A Not-So-Rosy Update on CalPERS’ Funded StatusCategories: California Developments
The Alert – Public Agency Coalition by Amy Brown, November 15, 2016
Annual Check Up on Funding & Risk
As one of his last actions before departing for a life of leisure (aka retirement), former Chief Actuary Alan Milligan presented the annual review of risk and funding levels to the CalPERS Board. As we mentioned last year, anyone who says that CalPERS presents an overly optimistic picture of the fund has obviously never read this annual report. It never fails to make us break out in a light sweat, and we don’t like to think of ourselves as Polly-annaish. So, with that warning, take a deep breath and join us for a harsh dose of reality…
Based on the FY 2015/16 investment return of 0.6 percent, far short of the expected rate of 7.5 percent, CalPERS’ overall funded status dropped to about 68 percent. Milligan says the average public agency plan is in better shape than the State plans, but overall, risk remains high.
Along with the decline in the funded status, employer contributions will eventually increase in the future to make up for another year of lower than expected returns. Milligan’s report warns that higher employer contribution rates impose significant financial stress for some employers, which may increase the risk that employers will default and be unable to make regular contributions.
The average employer contribution rate for public agency safety employees (per the June 30, 2015 valuation) is 40.5 percent of payroll. The State CHP has the highest contribution rate of all plans at 48.7 percent of payroll. The maturation of plans and the financial stress of some employers remains a concern, Milligan says. Benefits are only secure if an employer stands behind its promised benefits.
The report says that increased collections activities and an increasing number of requests for information on plan termination procedures indicate at least some plans are under significant strain. That’s exacerbated by the fact that the actual cost of termination is based on the market rate of return on Treasuries on the date of termination; the higher cost of termination increases the risk to members of an employer not paying benefit costs.
Employer contributions will continue to increase in the near term and there is an increased risk of high employer contributions. Over the next 30 years, for example, there is a 31 percent chance that employer contributions for public agency miscellaneous employees will exceed 35 percent of payroll; a 50 percent probability that contributions for public agency safety employees will exceed 60 percent of payroll; and a 72 percent probably that State contributions for its CHP employees will exceed 60 percent of payroll.
In conjunction with that, the probability of the plan reaching a low funded status has worsened since last year’s report because of another year of poor investment returns. There is now a 100 percent probability the CHP plan, for example, will fall below 60 percent funded over the next 30 years and a 43 percent probability that it will fall below 50 percent funded. Dropping below 50 percent funded has historically been recognized as posing a significant threat to a plan’s ability to recover.
The report also states that plan changes will continue to influence risk going forward. Risks will continue to increase as a result of the continuing maturity of plans – particularly referring to the ratio of active employees to retirees. With less actives per retiree, the plan’s ability to recover from setbacks declines. In addition, the trend toward lower expected returns and potentially lower discount rates will also negatively affect the plans’ risk.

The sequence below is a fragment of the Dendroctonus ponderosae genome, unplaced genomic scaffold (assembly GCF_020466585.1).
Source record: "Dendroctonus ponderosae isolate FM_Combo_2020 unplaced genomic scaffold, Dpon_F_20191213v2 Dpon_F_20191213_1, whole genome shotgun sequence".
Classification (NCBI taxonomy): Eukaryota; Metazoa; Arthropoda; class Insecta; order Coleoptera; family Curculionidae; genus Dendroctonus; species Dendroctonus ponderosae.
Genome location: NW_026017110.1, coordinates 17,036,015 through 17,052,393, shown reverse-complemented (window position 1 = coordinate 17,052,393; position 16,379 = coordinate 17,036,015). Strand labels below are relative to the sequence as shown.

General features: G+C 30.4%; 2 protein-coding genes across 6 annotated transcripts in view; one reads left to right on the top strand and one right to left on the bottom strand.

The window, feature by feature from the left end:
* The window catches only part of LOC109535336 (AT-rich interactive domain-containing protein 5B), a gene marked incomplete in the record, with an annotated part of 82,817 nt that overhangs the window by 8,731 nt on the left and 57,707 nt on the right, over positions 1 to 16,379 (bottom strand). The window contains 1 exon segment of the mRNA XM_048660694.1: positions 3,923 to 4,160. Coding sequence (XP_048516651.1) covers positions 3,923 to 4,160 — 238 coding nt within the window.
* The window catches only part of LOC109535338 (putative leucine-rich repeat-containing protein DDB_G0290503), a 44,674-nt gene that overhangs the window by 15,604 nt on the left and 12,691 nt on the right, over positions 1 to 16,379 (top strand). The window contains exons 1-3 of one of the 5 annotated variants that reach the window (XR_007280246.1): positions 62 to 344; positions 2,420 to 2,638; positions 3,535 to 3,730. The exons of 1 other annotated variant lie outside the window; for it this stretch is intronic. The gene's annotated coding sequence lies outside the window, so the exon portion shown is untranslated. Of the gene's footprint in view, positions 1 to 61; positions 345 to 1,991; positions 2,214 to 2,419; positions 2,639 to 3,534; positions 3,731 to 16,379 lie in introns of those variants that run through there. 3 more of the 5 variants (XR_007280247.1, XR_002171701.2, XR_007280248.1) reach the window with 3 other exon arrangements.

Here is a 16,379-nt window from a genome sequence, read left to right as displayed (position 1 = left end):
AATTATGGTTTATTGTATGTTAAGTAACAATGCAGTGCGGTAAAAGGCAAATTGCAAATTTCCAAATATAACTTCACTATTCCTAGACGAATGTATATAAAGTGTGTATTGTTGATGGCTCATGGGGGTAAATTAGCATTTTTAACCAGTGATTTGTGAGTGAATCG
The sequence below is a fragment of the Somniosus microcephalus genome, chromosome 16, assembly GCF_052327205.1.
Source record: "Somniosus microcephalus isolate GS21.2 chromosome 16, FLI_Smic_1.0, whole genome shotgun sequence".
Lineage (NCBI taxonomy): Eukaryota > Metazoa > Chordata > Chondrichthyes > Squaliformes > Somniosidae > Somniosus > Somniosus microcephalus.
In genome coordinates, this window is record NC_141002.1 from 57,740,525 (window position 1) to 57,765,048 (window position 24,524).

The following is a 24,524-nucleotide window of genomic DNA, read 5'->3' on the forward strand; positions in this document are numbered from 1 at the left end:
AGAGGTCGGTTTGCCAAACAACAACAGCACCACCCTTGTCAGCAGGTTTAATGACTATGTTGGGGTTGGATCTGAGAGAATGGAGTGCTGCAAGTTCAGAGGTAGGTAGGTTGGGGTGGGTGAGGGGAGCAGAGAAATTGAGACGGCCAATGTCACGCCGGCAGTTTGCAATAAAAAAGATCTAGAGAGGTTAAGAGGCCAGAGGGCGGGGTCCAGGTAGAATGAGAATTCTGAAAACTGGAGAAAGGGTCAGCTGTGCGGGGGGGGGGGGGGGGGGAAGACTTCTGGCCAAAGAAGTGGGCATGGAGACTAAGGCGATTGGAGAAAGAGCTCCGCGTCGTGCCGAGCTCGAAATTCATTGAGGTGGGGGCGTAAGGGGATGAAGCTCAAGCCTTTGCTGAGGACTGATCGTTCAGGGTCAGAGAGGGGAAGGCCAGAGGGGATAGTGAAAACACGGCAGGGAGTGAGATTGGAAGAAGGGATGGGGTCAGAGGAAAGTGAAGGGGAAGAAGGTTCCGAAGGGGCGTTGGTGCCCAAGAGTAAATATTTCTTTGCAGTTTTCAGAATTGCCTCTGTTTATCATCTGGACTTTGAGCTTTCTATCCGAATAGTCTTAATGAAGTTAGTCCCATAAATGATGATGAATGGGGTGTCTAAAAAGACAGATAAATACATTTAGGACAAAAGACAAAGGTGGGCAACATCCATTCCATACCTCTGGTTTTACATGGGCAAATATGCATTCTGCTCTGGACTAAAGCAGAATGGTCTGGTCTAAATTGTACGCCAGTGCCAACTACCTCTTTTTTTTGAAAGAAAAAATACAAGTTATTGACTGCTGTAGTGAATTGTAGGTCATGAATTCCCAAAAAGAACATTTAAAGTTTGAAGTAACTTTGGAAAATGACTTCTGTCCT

The report acknowledges a positive impact and reduced risk for some employer plans where the employer has taken charge of addressing funded status. Since GASB 68 went into effect, an increasing number of employers are making additional contributions to improve their plans’ funded status. For example, the report cites the City of Irvine’s adoption of a policy in 2013 to make additional payments of $5 million annually over the next 10 years. Although the City reserved flexibility to modify those amounts based on the financial position and needs of the City, thus far it has met its commitment.
The report also says the increasing number of JPAs is resulting in a greater number of employers with a less stable revenue base or of a less permanent nature than has traditionally been the case at CalPERS. And the growth of charter schools could lead to an erosion of membership in the schools pool as well as the revenue base supporting that pool. For example, 1.8 percent of students were enrolled in a charter school in 1999/2000 compared to 8.3 percent of students in 2013/14.
While in the past Milligan has given the Board wiggle room where he feels like action could be put off, that leniency wasn’t provided in this year’s report. The Executive Summary of the annual report clearly warns, “Recent economic conditions have increased the risk associated with achieving a 7.5 percent rate of return, at least over the medium term — the next 10 years or so. It is increasingly clear that some change to the expected rate of return should be considered by CalPERS.” And the report emphasizes this point again: “Overall, this report shows that risks remain high. In the absence of explicit risk targets and tolerances, it is not clear whether the risk mitigations in place currently have brought risks to the levels that the Board considers acceptable. The Board may wish to take additional actions to address the level of funding risk.”